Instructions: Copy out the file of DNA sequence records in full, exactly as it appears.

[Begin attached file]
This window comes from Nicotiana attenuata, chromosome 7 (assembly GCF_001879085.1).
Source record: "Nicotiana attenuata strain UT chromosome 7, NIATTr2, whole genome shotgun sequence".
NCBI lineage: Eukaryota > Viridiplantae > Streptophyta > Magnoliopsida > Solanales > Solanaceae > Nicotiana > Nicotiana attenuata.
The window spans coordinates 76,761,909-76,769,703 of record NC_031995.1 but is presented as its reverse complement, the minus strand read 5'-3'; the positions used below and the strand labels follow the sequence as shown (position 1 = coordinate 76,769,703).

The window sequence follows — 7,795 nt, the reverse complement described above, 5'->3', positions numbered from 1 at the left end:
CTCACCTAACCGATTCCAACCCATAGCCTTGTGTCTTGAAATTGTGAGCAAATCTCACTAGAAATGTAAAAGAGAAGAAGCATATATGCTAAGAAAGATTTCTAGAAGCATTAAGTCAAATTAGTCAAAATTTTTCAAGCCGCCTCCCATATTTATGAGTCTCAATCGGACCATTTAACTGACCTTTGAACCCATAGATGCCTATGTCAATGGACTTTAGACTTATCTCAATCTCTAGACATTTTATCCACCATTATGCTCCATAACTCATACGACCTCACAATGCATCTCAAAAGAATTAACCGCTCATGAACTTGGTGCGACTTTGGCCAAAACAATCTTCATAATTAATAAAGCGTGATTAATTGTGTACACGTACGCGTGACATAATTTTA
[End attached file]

This window comes from Nicotiana attenuata, chromosome 7 (assembly GCF_001879085.1).
Source record: "Nicotiana attenuata strain UT chromosome 7, NIATTr2, whole genome shotgun sequence".
NCBI lineage: Eukaryota > Viridiplantae > Streptophyta > Magnoliopsida > Solanales > Solanaceae > Nicotiana > Nicotiana attenuata.
The window spans coordinates 76,761,909-76,769,703 of record NC_031995.1 but is presented as its reverse complement, the minus strand read 5'-3'; the positions used below and the strand labels follow the sequence as shown (position 1 = coordinate 76,769,703).

The window sequence follows — 7,795 nt, the reverse complement described above, 5'->3', positions numbered from 1 at the left end:
CTCACCTAACCGATTCCAACCCATAGCCTTGTGTCTTGAAATTGTGAGCAAATCTCACTAGAAATGTAAAAGAGAAGAAGCATATATGCTAAGAAAGATTTCTAGAAGCATTAAGTCAAATTAGTCAAAATTTTTCAAGCCGCCTCCCATATTTATGAGTCTCAATCGGACCATTTAACTGACCTTTGAACCCATAGATGCCTATGTCAATGGACTTTAGACTTATCTCAATCTCTAGACATTTTATCCACCATTATGCTCCATAACTCATACGACCTCACAATGCATCTCAAAAGAATTAACCGCTCATGAACTTGGTGCGACTTTGGCCAAAACAATCTTCATAATTAATAAAGCGTGATTAATTGTGTACACGTACGCGTGACATAATTTTA